I'm really glad to find this place!: new guy intro.

I'm really glad to find this place!: new guy intro.

PostBy: Flathead Youngin' On: Wed Nov 29, 2006 10:37 pm

When I was a young kid, I always remember going to grandpa's house knowing that I had better dress lightly- he had a COAL STOVE!

Out on his back porch was HIS area. Old hot rod books, magazines maybe even some engine parts he was working on whilst it was cold outside.

One of the things I remember most about his coal stove (he's still alive today and just stopped using it about 3 years ago) was all the homemade tools hanging around it; pokers, shovels, etc. "Now stay away from this thing, it'll burn you!", he's always say. He made a point to tell me EVERY single time I came to visit and he didn't just mention it once, he hammered it home......always had to tell the story of my dad, as a young boy, putting his hands on the stove whilst it was running "full tilt."


But, THE thing I remember most, was sitting on his couch (3-4ft from the black behemoth) listening to stories about the depression, WWII and flathead Fords. THAT was the best kind of heat. It warmed your bones to their cores. So much so, that that durn thing would put you sleep. No kiddin'. Grandpa says, "Anyone that sits next to it, will just fade away. I just keep talking [he talks a LOT] and they just nod off. I watch their heads sink. I know they are gone when I ask them crazy questions and they don't reply or just move their head with agreement."

Yes, that's what I remember about grandpa's coal stove.

Fast forward to 2004. I built a 34X30 garage with a full loft upstairs. I'm a pack-rat by nature- I guess it comes from grandpa's influence and his experience from the depression- and I wanted to start building traditionally styled hot rods.

After getting my garage built, I soon realized that winter that kerosene heater wouldn't handle the building. A torpedo heater was too noisy and expensive to use. I don't have much land with a supply of wood; no where to store it, have to split it, etc., etc. Then, while having my usual late-night conversation with my grandpa, it hit me! "What about a coal stove," I thought?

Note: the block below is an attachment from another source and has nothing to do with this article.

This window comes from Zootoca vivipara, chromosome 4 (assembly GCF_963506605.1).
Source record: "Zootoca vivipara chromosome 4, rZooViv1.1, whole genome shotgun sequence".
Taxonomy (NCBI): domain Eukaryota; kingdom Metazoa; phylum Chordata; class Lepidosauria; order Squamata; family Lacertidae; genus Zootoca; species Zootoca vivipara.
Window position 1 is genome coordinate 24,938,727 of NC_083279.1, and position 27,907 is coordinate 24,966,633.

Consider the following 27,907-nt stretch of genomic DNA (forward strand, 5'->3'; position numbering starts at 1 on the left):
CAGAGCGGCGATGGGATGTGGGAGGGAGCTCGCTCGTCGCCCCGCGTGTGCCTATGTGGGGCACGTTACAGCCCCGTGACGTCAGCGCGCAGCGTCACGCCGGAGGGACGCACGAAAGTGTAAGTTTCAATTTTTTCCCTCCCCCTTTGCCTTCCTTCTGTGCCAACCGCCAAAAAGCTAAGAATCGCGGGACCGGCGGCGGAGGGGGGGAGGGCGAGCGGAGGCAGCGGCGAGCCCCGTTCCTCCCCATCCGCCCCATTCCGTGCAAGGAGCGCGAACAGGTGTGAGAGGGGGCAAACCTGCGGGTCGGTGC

I had never REALLY paid attention to grandpa's stove. What I knew about coal stoves was summed up in the first few paragraphs of this post. I showed grandpa some interest in the subject and off we were on a discussion about coal stoves, how to use them, how to run them, etc.

He expressed his distastes of many types of stoves. However, the one he like was his Buckeye- made right here in our home town some years back. The Buckeye Stove Foundry was the name of the place. The place is still there but they do other castings.

Now the big question, where in the world can I find a coal stove. Especially one like grandpa's? Well, just like the search for hot rod parts, off I went. Calling people- ole' guys in the hollars, putting out "feelers," chasing leads. By some strange change, one day, I was helping my neighbor's brother unload some stuff in his garage. As I sat my first load down and turned to get another, there sat a coal stove in the corner of the garage. It looked just like grandpa's. Just like it, except it seemed smaller. I thought my eyes were deceiving me because the stove was out of context. I asked about if it was for sale and he said, Yes, I'll take $75 for it." Of course I thought it was worth about $25. One leg had been broken off and repairs with bolts; and it just looked doggy. Anyway, I made a note of the # in my head. It was a Buckeye 137.

I called grandpa that night and the thing I remember him telling me about the $75 is, "It won't ever wear out and where else are you going to find one?" So, with great reservation, I bought it, brought it home and hooked it up for the winter of 05. I picked up some coal (which is quite a story within it's self) BTW, lump coal here is around $70 a ton- you pick it up.

Last winter, I truly learned how much I appreciate my little coal stove. It turns out that my Buckeye 137 is much smaller than my grandpa's Buckeye 135 (strange # system) but it has one BIG heart. This little coal stove made it possible for me to work on my hot rod all winter last year.

Attached you'll find a pic of my little 137 and my hot rod. As of last weekend, I upgraded the crappy through the wall pipe and blessed my little stove with all new Metalbestos pipe through my roof. I haven't yet fired it with this pipe, but it kind of feels like the first time I lit a match to the ole' boy. I often sit and think about when the last time someone lit a fire in it, and all the stories the have surrounded the little 137. Who bought it new, did they have a hard time affording it, where did it spend most of it's life, did it keep the little kids warm when they were asleep?